In a truly high-asset divorce, the predominant story line is obviously about the numbers.
A lawsuit filed earlier this week in Fulton County Superior Court spotlights indigent parents in Georgia who have been jailed or imprisoned for their inability to pay child support. The case challenges the state's assumption that "deadbeat parents" who are locked up because of failure to pay should not be accorded the same right to legal counsel that indigents charged with other crimes have.
American divorce has always included a substantial amount of variance from case to case for how ex-spouses across the country continue to relate post-dissolution, both with each other and together - if at all - with the kids. Many ex-partners, in past years as well as now, keep a firm distance from their ex, seeing their kids only within the contours of a clearly spelled out visitation agreement that specifies their time as opposed to that of their ex-mate. Others are more amicably disposed and flexible and not so worried about the details concerning shared time, child custody and so forth.
The divorce case featuring Credit Suisse Group AG chief executive Brady Dougan and his ex-wife Tomoko Hamada Dougan contains many of the standard elements that one might expect to find in a truly high-asset divorce matter. It also goes far toward demonstrating that a diligent and careful divorce attorney with experience in high-asset dissolutions and relevant contract drafting can make a material difference in the outcome of any future dispute.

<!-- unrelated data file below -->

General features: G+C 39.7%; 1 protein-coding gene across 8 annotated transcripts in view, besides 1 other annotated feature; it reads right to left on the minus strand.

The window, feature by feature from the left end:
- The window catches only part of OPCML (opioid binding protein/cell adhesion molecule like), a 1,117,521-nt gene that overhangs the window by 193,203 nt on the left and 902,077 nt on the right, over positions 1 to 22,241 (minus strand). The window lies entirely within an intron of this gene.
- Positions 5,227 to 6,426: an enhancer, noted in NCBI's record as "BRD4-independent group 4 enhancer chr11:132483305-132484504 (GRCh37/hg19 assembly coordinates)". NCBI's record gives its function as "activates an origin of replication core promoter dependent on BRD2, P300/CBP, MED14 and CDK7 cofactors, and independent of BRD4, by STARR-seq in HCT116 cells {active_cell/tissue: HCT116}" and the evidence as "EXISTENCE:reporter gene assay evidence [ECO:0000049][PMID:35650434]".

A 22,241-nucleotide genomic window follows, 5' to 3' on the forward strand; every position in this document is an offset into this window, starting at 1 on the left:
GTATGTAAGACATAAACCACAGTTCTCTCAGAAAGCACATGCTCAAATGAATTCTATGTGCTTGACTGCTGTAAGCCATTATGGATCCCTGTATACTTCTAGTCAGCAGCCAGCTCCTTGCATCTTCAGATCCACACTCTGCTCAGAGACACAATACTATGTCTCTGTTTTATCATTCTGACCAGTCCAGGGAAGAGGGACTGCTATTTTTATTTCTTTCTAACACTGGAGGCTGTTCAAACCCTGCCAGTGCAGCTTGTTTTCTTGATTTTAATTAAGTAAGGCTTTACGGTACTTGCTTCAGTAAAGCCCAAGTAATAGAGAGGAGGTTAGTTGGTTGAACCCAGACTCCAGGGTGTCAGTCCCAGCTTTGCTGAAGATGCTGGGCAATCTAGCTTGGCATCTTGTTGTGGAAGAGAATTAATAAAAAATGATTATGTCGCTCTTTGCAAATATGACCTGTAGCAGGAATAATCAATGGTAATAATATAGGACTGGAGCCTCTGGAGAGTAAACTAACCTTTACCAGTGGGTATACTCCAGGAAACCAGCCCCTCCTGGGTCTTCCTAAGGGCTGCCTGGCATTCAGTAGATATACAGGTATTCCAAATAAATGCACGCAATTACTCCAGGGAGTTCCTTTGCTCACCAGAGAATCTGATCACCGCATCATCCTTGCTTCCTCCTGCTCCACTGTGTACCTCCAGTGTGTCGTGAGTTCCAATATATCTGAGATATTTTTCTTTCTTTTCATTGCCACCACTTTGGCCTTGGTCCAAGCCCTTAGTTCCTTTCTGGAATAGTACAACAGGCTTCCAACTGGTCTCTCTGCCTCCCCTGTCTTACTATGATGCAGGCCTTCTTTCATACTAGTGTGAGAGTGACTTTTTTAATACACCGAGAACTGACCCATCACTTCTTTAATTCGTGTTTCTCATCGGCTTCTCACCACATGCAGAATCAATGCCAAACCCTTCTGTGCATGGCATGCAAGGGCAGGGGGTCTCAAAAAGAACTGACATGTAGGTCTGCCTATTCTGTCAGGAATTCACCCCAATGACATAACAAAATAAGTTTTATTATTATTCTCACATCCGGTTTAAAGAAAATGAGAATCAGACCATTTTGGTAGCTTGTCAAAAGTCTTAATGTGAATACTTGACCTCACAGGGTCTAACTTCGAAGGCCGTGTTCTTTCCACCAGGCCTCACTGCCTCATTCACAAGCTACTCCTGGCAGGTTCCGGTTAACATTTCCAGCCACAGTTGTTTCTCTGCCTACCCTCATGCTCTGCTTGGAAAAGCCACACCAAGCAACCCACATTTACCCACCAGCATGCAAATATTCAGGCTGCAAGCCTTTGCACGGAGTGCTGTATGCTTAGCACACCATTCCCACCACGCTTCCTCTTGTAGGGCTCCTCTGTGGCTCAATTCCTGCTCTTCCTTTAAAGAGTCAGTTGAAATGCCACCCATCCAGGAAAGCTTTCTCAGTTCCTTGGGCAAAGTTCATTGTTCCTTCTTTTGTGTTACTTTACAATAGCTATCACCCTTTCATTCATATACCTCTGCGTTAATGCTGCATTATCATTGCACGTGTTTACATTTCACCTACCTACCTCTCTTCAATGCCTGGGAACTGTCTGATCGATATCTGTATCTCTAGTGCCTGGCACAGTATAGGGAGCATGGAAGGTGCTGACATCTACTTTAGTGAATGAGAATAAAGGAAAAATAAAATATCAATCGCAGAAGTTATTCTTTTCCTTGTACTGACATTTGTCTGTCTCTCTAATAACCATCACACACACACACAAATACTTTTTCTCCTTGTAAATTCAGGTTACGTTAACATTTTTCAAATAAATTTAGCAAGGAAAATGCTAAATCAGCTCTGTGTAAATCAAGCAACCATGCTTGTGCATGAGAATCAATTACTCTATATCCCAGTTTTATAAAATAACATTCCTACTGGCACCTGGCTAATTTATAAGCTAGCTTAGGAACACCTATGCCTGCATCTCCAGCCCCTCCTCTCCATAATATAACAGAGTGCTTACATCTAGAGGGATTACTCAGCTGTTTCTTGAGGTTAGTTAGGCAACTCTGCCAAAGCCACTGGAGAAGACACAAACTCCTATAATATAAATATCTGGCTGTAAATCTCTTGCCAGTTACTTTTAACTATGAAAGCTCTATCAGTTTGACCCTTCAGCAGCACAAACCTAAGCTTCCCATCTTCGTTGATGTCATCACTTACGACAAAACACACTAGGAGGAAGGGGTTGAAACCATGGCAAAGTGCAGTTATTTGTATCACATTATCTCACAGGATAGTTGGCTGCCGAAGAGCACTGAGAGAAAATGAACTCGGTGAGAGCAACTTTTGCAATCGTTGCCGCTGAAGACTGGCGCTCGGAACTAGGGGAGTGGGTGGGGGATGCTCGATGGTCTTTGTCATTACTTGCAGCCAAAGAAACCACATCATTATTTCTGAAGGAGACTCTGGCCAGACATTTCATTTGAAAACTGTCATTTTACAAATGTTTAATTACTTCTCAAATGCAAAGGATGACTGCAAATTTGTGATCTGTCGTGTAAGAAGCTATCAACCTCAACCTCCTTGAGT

In the realm of divorce, lots of considerations potentially pop up. Given the particular dissolution, child custody and support might be a primary concern. Perhaps spousal maintenance is front and center in negotiations between two soon-to-be exes. In a high-asset divorce, property division is obviously of key importance.
Good parenting doesn't just happen.
Certain days each year are both singular and memorable for their ability to trigger strong emotions and memories. Birthdays, for example. Weddings and graduations. Christmas.
It is certainly hard to keep Charlie Sheen off the airwaves, even with the cancellation of his popular television show. And although a legal blog focused on providing important family law information across a wide spectrum to clients and would-be clients might be accused of giving in a bit to celebrity fodder when it discusses Sheen, we don't view it that way.
The central facts of the controversy are enough to give virtually any law school student in a choice-of-law class nightmares. Moreover, they point decidedly to the wisdom of securing experienced family law counsel in any instance where a child custody dispute becomes complex and features the competing laws of multiple jurisdictions.